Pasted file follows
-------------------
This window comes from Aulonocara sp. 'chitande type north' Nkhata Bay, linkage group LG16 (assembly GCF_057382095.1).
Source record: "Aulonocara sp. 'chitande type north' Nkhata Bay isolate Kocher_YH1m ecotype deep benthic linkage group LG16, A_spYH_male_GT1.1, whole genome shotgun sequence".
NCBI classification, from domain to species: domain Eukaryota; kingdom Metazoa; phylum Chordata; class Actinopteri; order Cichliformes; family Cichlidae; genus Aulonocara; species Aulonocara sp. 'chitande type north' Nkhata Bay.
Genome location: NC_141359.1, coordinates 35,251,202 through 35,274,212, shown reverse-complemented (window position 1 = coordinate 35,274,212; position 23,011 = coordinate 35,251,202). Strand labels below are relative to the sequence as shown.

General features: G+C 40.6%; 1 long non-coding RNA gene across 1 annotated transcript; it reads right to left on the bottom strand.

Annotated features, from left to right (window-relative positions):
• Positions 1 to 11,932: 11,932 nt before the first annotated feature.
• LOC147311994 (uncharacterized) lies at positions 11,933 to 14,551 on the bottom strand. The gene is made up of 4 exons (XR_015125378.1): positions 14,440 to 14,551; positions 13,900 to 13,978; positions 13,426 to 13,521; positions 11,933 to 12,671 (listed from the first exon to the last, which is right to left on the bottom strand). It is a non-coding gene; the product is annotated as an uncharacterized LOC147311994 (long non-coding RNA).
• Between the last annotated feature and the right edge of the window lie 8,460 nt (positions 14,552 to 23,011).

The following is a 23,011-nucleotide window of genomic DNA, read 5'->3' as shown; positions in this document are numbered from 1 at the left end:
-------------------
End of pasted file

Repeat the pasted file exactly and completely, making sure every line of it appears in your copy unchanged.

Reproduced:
This window comes from Aulonocara sp. 'chitande type north' Nkhata Bay, linkage group LG16 (assembly GCF_057382095.1).
Source record: "Aulonocara sp. 'chitande type north' Nkhata Bay isolate Kocher_YH1m ecotype deep benthic linkage group LG16, A_spYH_male_GT1.1, whole genome shotgun sequence".
NCBI classification, from domain to species: domain Eukaryota; kingdom Metazoa; phylum Chordata; class Actinopteri; order Cichliformes; family Cichlidae; genus Aulonocara; species Aulonocara sp. 'chitande type north' Nkhata Bay.
Genome location: NC_141359.1, coordinates 35,251,202 through 35,274,212, shown reverse-complemented (window position 1 = coordinate 35,274,212; position 23,011 = coordinate 35,251,202). Strand labels below are relative to the sequence as shown.

General features: G+C 40.6%; 1 long non-coding RNA gene across 1 annotated transcript; it reads right to left on the bottom strand.

Annotated features, from left to right (window-relative positions):
• Positions 1 to 11,932: 11,932 nt before the first annotated feature.
• LOC147311994 (uncharacterized) lies at positions 11,933 to 14,551 on the bottom strand. The gene is made up of 4 exons (XR_015125378.1): positions 14,440 to 14,551; positions 13,900 to 13,978; positions 13,426 to 13,521; positions 11,933 to 12,671 (listed from the first exon to the last, which is right to left on the bottom strand). It is a non-coding gene; the product is annotated as an uncharacterized LOC147311994 (long non-coding RNA).
• Between the last annotated feature and the right edge of the window lie 8,460 nt (positions 14,552 to 23,011).

The following is a 23,011-nucleotide window of genomic DNA, read 5'->3' as shown; positions in this document are numbered from 1 at the left end: